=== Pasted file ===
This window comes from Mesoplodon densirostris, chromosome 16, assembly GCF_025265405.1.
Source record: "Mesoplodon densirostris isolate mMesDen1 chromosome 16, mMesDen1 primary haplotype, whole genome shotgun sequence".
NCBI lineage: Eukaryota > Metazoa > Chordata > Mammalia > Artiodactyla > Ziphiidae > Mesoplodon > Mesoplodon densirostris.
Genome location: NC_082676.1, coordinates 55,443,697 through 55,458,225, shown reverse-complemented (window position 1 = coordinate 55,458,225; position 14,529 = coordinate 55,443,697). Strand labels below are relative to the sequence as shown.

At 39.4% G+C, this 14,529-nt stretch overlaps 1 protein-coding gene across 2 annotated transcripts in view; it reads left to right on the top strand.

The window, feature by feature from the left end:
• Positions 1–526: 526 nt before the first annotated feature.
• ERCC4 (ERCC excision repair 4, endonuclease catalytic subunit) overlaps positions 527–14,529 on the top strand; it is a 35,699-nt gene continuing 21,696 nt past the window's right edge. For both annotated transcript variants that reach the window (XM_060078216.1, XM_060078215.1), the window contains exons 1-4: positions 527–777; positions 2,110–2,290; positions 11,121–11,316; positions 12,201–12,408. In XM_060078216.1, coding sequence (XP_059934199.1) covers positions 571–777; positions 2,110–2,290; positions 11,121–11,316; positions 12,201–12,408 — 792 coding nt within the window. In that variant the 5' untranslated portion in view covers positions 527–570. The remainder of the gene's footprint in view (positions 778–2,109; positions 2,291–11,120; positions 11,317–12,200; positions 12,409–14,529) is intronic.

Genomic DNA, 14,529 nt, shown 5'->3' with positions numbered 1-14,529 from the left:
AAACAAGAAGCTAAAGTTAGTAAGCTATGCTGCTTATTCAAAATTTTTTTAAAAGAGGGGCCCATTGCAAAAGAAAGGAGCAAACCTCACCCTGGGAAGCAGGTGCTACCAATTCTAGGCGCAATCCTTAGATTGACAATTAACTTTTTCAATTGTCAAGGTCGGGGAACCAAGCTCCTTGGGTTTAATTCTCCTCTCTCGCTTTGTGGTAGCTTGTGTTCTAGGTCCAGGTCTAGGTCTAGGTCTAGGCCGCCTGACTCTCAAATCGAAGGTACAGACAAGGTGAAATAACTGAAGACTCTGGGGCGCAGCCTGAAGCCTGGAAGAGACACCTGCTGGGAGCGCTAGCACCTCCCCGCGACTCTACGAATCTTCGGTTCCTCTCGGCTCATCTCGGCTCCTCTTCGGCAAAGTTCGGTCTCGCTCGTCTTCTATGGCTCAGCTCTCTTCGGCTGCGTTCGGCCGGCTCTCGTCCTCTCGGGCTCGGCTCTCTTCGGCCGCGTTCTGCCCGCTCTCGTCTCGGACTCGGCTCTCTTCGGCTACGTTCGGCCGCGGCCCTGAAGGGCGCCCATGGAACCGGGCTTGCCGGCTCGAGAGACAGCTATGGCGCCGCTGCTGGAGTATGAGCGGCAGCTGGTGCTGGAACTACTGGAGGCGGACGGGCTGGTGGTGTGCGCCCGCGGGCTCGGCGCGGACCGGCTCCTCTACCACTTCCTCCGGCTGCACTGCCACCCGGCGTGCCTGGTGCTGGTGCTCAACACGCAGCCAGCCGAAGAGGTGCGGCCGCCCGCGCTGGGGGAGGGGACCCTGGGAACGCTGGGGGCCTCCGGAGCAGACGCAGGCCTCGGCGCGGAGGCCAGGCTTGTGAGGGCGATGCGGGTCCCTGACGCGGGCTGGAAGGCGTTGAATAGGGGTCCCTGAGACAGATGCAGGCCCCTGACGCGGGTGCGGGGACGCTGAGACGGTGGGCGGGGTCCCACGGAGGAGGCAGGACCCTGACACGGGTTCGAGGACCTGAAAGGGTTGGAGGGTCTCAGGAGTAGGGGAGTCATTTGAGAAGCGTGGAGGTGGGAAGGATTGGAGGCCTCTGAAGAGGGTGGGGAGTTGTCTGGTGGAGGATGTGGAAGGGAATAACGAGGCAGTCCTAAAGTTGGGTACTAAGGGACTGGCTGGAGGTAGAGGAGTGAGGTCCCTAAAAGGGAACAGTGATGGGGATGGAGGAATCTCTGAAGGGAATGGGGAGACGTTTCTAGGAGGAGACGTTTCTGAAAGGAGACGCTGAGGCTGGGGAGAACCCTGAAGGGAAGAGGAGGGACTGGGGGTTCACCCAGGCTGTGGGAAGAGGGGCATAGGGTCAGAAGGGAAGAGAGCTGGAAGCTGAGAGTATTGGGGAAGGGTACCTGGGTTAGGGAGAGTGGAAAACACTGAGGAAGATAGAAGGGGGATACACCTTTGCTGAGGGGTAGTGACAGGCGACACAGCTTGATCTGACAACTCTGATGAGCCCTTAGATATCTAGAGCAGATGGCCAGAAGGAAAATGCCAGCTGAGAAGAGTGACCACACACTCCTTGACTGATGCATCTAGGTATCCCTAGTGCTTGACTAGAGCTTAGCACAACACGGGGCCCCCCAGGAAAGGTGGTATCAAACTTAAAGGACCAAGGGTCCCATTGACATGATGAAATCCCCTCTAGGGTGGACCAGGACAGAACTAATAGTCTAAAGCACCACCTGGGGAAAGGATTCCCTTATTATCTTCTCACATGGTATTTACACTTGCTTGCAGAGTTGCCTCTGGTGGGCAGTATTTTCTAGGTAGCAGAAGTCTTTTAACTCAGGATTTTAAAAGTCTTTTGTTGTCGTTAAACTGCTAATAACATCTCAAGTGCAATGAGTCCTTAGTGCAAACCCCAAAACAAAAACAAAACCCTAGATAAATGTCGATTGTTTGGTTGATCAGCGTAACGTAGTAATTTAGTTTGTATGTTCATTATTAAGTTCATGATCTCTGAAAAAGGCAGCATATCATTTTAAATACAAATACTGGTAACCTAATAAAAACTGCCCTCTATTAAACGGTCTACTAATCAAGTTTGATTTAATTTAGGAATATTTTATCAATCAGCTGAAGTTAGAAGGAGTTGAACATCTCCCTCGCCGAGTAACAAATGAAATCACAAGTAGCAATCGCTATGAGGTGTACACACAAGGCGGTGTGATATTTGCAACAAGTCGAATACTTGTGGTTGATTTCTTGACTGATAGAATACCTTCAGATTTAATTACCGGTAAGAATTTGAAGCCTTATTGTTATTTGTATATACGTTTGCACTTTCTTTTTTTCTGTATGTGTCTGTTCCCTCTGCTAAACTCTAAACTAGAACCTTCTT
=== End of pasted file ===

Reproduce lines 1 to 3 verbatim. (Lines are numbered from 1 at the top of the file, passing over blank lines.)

This window comes from Mesoplodon densirostris, chromosome 16, assembly GCF_025265405.1.
Source record: "Mesoplodon densirostris isolate mMesDen1 chromosome 16, mMesDen1 primary haplotype, whole genome shotgun sequence".
NCBI lineage: Eukaryota > Metazoa > Chordata > Mammalia > Artiodactyla > Ziphiidae > Mesoplodon > Mesoplodon densirostris.